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Antiochian Village

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The vision for our youth began in [[1973]], as Metropolitan Philip (Saliba) announced his vision and ultimate desire to serve and build the spiritual lives of our youth by creating a camping program for [[Antiochian Archdiocese]]. The Archimandrite George M. Corry, St. Michaels, Greensburg, PA, was appointed to the task along with his parishioner, Archdiocese Trustee, & long time friend, Mr. George S. Koury, of Irwin, PA. Together they began the search in Western Pennsylvania. Five years had past until a nice, useful facility was available for purchase in the Laurel Mountains of Western Pennsylvania. Camp Fairfield, a 280 acre campground, had cabin accommodations for 160 campers and counselors, and needed only cosmetic enhancements for its initial use. The existing structures included 20 cabins, administrative offices, a dining hall with kitchen, nursing lodge and infirmary. The maintenance building, caretaker’s residence, and staff house were judged to be “appropriate camp style.” Key to the recreational area was a nice size swimming pool, with attached bath house, a softball field, and volleyball, basketball, and a tennis court. The land and its structures were perfect for the time and needs of the Archdiocese; while providing plenty of additional land for expansion.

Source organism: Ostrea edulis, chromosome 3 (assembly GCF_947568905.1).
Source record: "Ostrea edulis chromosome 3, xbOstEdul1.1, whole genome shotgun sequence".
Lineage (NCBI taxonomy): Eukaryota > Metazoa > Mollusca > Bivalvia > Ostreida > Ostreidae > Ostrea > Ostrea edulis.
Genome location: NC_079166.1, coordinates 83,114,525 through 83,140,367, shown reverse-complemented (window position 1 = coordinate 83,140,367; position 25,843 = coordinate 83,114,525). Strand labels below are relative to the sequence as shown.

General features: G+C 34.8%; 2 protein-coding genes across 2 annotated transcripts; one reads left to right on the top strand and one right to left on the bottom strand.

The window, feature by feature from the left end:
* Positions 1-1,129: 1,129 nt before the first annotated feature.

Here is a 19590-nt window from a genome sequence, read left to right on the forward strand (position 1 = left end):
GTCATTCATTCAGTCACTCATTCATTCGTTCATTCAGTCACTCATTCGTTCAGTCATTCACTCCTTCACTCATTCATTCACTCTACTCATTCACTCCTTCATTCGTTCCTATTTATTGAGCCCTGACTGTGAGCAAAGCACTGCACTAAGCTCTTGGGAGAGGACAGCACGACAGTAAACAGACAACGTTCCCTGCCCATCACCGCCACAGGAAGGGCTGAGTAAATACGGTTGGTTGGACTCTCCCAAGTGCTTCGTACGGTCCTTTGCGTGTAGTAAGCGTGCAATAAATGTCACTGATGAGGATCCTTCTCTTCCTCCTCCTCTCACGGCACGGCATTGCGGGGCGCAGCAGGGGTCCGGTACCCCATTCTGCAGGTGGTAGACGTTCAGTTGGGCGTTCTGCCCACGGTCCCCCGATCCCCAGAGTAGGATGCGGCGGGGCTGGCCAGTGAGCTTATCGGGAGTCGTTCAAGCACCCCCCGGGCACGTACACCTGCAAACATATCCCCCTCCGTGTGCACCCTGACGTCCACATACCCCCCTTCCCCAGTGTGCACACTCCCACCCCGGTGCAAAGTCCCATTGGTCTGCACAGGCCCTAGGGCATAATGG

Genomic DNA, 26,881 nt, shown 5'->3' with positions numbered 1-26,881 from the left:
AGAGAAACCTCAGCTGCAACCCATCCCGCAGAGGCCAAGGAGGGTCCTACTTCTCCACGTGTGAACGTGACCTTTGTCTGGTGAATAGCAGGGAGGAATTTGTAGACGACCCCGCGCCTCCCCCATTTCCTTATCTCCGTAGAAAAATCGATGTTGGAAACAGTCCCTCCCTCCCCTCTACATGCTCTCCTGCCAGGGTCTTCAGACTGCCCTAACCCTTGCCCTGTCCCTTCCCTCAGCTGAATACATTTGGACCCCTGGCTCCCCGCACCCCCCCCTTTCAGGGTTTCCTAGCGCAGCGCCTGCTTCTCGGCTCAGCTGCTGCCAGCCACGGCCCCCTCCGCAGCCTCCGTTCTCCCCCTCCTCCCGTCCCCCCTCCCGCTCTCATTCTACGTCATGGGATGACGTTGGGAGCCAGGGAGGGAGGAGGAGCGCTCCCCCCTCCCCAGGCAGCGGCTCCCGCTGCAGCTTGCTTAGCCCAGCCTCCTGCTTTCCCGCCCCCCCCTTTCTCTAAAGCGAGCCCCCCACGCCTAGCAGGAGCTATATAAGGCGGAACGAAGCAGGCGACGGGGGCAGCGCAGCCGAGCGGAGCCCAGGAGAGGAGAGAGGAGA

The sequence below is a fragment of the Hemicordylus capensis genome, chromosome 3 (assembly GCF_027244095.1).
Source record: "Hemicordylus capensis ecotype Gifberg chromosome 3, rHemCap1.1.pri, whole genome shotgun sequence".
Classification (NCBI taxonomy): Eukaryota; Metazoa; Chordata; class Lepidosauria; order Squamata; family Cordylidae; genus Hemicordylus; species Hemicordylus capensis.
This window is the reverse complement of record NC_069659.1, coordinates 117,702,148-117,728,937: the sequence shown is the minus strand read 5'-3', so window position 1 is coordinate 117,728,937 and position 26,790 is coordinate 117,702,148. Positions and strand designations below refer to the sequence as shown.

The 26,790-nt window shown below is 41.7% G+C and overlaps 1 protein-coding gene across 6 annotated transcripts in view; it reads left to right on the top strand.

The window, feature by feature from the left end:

The Antiochian Village was the vision of His Eminence Metropolitan [[Philip (Saliba) of New York|Philip]] of the Antiochian Archdiocese. The 280-acre grounds were purchased from Camp Fairfield, a Presbyterian camp, in 1978, and the first camping season was the summer of 1979. The Conference and Retreat Center was built in 1985 and doubled in size in 1990. Fr. John Namie was the first camp director from 1979 to 1988. Under his directorship, the camping program grew from a two-camper session to an ACA accredited camping program that served hundreds of Orthodox Youth each summer.
The current director is Fr. Anthony Yazge. He took up this position in 2007, having previously participated in the camping program as session priest.
==Conference and retreat center==
The conference center has one hundred guest rooms, meeting rooms, a banquet hall, dining facilities, and a theological research library. The Saints Peter and Paul chapel is also located within the center. In 2004, the Antiochian Village Heritage Museum was opened, featuring historical artifacts of Orthodox significance, such as [[icons]] and [[vestments]].

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